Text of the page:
$.getJSON("http://www.reddit.com/comments/" + pageId +
          ".json?jsonp=?",
                function(result) {
                    /*
                       The result is an array of entries, the second of which contains the
                       actual comments.  Of that entry, the data. holds an array of the
                       comments themselves, suitable for rendering the comments in the page.
                       The key information is: comment.data.author (the author of the
                       comment), comment.data.ups (number of upvotes), comment.data.downs
                       (number of downvotes), comment.data.created_utc (time the comment was
                       created), comment.data.replies (identically structured comments that
                       were in reply to the comment).
                     */
                });
      

Now that we have a way to retrieve the data about the post, it's just a matter of formatting and rendering the content how we want to. The quickly and horribly written Javascript I use is available at https://github.com/ismarc/ismarc.github.com/blob/master/javascripts/reddit_comments.js. It's available under the MIT license and I will likely be cleaning it up and slowly building out to cover my dreams of the future covered in the next section. It is missing a lot of error handling and has hardcoded values in some places, but should at a minimum be a jumping off point for a similar implementation.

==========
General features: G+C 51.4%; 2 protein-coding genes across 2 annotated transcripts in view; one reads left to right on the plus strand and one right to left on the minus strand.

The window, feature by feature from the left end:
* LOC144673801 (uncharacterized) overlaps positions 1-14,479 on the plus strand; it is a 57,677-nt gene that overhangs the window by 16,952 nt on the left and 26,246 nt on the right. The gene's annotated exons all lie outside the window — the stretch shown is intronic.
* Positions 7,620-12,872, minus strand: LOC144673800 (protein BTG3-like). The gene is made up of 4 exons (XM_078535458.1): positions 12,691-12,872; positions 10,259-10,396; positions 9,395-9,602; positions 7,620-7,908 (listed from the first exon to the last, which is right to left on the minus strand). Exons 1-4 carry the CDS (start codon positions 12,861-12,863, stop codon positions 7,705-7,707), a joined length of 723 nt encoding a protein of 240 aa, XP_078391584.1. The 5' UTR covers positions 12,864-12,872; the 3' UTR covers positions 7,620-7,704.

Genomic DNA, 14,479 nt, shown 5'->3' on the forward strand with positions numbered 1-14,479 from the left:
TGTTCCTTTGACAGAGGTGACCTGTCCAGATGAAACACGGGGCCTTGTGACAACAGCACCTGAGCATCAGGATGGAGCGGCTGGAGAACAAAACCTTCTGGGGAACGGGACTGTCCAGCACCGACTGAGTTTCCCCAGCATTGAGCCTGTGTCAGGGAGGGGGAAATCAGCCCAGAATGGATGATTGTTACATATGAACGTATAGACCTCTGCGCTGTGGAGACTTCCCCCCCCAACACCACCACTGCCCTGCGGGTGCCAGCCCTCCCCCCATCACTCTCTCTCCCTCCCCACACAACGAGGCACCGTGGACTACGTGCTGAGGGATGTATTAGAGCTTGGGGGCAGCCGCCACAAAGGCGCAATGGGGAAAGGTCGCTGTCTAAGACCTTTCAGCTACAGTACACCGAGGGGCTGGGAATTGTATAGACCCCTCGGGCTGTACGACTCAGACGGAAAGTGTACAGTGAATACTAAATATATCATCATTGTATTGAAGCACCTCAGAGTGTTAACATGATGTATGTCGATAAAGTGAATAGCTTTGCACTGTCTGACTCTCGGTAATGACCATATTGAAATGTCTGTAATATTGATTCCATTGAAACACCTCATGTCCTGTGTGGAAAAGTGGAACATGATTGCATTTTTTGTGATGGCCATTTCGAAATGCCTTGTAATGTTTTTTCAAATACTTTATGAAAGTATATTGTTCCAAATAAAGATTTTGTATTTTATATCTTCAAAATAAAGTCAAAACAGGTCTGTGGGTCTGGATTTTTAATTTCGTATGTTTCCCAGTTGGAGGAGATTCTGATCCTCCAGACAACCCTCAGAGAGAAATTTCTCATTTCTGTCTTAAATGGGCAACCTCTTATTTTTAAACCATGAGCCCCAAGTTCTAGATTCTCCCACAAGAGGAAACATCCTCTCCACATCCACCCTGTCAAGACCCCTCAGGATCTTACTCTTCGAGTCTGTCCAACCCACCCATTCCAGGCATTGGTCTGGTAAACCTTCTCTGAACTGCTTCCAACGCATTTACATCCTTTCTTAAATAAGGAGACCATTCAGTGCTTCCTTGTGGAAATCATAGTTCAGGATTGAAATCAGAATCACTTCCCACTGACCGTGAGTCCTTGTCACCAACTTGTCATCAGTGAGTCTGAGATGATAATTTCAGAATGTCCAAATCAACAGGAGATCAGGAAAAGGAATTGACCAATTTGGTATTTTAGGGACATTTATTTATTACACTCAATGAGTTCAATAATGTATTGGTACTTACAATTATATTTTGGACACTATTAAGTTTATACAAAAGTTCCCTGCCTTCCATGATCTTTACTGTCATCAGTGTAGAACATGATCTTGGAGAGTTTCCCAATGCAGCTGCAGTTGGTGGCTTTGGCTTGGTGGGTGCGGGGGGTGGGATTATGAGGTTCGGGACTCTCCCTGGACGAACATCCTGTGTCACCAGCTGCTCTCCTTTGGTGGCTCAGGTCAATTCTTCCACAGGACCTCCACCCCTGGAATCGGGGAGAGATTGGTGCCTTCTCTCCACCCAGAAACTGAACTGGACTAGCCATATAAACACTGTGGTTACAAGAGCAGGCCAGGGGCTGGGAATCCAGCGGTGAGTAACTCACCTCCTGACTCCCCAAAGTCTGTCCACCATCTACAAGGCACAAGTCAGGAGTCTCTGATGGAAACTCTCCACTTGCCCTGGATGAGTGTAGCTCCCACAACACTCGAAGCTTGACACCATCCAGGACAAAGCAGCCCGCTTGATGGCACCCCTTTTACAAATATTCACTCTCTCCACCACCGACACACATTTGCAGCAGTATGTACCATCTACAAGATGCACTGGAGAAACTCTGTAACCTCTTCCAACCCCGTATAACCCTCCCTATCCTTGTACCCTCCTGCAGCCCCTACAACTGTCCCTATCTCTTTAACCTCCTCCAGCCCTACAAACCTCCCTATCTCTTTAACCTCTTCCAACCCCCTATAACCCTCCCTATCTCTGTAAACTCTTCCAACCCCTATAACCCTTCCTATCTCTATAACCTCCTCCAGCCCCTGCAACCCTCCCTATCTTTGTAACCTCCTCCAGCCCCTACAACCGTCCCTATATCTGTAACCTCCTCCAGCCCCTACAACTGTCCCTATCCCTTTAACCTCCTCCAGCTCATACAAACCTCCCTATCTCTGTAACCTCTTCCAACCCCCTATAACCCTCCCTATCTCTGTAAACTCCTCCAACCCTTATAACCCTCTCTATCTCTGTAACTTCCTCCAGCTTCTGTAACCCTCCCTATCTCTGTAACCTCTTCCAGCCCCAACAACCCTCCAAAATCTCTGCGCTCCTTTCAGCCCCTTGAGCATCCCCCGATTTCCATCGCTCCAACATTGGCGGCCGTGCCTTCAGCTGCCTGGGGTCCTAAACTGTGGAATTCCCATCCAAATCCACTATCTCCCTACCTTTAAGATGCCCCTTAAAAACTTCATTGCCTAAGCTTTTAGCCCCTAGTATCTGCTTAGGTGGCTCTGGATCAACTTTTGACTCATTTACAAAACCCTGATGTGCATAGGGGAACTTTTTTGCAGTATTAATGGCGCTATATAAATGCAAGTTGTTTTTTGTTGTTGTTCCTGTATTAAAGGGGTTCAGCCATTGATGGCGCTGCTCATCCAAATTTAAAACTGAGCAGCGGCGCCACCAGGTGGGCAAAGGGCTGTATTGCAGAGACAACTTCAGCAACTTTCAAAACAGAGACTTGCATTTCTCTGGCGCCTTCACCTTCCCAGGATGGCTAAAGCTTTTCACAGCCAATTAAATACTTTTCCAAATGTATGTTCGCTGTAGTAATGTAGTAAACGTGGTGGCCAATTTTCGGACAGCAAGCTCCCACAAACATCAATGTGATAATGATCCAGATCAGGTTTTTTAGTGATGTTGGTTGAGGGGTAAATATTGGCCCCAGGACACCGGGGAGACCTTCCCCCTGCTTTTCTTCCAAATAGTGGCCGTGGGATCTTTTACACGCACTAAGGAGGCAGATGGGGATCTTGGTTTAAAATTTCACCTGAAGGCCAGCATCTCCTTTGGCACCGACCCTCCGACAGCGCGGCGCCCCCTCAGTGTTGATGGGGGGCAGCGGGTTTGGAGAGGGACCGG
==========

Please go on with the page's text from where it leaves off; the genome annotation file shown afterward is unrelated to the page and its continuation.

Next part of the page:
The Future

If you visit the comments page of any submission on Reddit, that is the full functionality I would like to provide access to. However, that requires login integration as well as cross-site POST requests for submission of data. Since it is a more involved process and has potential security implications, I'm not going to just throw something together. Instead, as I have time, I'll work on implementing the system...unless someone else would care to put it together and let me know.